May 10 2017

Deep Space Network Sites Chosen

Over the next 3-4 years we will be working with the Asteroid Tracking Network and the Kerbal Astronomical Society in addition to several companies and private investors to set up 4 new observatories around Kerbin for both optical and radio astronomy, which will also assist us in communicating with spacecraft beyond the Kerbin system. The first, which is already about to begin construction this month after several delays, will be the massive Arekibo Radio Observatory that will reside in the uplift island in the center of Sea Ring Crater. With a dish 200m in diameter (originally planned to be only 180m) it will be the foremost radio telescope on the entire planet and dedicated entirely to this form of astronomical observation. Although it sits in a huge bowl that cannot be moved, the receiver apparatus itself can be translated, allowing it to cover more sky than simply straight up. Arekibo is planned to become operational in mid-2018

Three other observatories will mix both optical and radio astronomy, using smaller dishes that can adjust both their azimuth and elevation to a much wider degree. The first observatory to begin construction will be the Central Observatory in late 2017, slated for completion in late 2018 and fully operational in mid 2019 sporting a massive 10m reflective lens residing at 3.7km. It will initially include both a 60m dish for deep space communication and two smaller & faster-moving 27m dishes for tracking objects in orbit around Kerbin, as we expect the equatorial region to be a high-traffic area for future satellites.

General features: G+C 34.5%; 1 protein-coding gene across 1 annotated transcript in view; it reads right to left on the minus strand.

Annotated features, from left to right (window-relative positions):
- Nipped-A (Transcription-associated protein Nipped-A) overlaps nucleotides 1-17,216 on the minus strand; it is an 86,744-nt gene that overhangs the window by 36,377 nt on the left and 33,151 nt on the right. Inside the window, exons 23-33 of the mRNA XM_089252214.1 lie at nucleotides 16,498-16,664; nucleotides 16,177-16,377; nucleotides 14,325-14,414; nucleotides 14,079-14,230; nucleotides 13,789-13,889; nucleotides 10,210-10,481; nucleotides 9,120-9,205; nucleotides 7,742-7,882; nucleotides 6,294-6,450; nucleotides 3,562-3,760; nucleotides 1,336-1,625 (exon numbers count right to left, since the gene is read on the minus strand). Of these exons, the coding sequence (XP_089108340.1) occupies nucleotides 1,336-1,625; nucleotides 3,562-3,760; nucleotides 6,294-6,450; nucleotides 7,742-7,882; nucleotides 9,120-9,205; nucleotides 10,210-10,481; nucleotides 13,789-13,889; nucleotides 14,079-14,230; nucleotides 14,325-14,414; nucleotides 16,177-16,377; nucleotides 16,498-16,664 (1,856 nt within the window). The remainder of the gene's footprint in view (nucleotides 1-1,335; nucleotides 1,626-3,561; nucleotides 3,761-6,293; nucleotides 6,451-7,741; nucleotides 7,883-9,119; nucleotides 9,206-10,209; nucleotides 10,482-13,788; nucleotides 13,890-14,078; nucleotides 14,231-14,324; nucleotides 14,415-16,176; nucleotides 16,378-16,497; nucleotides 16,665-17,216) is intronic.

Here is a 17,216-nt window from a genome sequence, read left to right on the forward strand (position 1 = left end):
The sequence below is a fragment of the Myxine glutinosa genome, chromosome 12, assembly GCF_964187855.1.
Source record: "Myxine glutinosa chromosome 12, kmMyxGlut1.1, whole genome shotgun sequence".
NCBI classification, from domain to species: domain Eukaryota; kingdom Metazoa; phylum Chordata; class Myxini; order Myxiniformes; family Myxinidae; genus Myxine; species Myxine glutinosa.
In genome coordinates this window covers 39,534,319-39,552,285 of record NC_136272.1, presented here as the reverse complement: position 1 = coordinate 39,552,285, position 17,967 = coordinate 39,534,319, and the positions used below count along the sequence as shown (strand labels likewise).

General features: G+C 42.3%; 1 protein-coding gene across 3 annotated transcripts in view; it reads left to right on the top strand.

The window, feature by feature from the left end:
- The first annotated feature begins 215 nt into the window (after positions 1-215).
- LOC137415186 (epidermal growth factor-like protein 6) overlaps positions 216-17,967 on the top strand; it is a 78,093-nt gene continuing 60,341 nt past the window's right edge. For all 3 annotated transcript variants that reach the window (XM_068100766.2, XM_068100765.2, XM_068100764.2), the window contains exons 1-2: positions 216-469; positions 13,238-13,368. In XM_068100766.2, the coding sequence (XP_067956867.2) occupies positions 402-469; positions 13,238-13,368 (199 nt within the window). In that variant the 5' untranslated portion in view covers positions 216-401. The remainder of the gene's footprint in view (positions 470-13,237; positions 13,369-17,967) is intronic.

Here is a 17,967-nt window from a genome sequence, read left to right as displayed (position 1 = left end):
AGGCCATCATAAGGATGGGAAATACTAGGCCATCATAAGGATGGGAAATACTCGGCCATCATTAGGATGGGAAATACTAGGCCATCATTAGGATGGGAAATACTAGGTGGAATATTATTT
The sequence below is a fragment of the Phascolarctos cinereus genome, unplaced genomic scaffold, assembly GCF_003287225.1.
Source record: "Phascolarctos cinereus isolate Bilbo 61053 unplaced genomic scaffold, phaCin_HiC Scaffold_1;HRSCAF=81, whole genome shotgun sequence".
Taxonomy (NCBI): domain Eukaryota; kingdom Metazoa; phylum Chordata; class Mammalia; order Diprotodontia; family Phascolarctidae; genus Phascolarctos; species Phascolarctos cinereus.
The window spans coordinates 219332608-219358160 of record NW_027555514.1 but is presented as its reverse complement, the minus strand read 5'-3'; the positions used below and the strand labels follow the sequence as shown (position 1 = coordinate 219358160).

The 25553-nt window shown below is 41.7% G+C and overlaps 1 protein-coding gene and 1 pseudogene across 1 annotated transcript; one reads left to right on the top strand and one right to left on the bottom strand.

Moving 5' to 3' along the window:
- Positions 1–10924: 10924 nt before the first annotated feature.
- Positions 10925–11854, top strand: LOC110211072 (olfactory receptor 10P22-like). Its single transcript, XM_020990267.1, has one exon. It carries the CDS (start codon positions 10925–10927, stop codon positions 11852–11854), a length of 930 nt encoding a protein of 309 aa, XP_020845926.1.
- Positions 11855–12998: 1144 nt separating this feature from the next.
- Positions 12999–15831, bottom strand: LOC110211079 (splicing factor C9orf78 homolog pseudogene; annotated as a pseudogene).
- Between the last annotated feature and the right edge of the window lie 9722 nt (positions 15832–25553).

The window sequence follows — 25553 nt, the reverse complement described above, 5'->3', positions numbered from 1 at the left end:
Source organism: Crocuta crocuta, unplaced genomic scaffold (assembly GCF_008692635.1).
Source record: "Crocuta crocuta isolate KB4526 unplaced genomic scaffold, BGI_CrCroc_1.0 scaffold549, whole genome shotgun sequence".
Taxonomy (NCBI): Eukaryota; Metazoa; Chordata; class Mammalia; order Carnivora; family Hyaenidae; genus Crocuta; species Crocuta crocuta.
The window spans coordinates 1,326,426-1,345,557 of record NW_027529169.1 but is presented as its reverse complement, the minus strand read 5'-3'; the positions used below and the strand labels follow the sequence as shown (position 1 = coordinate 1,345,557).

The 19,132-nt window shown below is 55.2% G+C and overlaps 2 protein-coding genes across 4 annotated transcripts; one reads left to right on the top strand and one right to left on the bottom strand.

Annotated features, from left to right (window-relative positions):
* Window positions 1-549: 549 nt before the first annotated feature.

The Southern and Northern Observatories will both begin construction in late 2018 after Arekibo & Central Observatory have begun to tail off their own build work, with completion slated for early 2020 and fully operational by the end of the same year. Each observatory will have a 8m reflecting telescope, a 6m infra-red telescope and a single 27m radio dish to assist with tracking orbiting satellites over the poles of Kerbin in addition to performing radio astronomy. The Northern Observatory will sit at 3.8km while the Southern Observatory will be the highest at 4.1km.

Starting later this year, the Maritime Service will begin to lay undersea communications cables that will be used to connect the various observatories to the major population centers. In the map above you can see the dotted lines that represent the new cables that will be installed, and the solid lines representing the current hardline connections in use. All cabling that takes place over land will be completed in 2018.

We will be leasing all of these facilities as they come online, but work will be done on our end too here at KSC over the next year and a half, starting with a new communication dish for our tracking station arriving this summer. We will then over the next few months arrange them in a triangular formation around the Tracking Station 185m apart. Each dish is 7m in diameter and capable of individually targeting satellites in orbit around any body in the Kerbin system. Beyond that, they will have to be arrayed to gather the signals of spacecraft, meaning they can only communicate with one at a time. This ability will only come sometime in 2018 after we have all the dishes calibrated and the technical details worked out.

Astronomers are very excited for these new observatories, the first to be built on Kerbin since the construction of the year oldĀ  Kerman Observatory above Kravass, sporting a 4m reflector and situated at a dizzying height of 5.7km. Because it is built directly into the mountain above the city, pressurized and controlled by remote operation, although it will no longer be the largest it will still remain the only scope above 4.5km for the foreseeable future.

Here is a look at the various tracking dishes: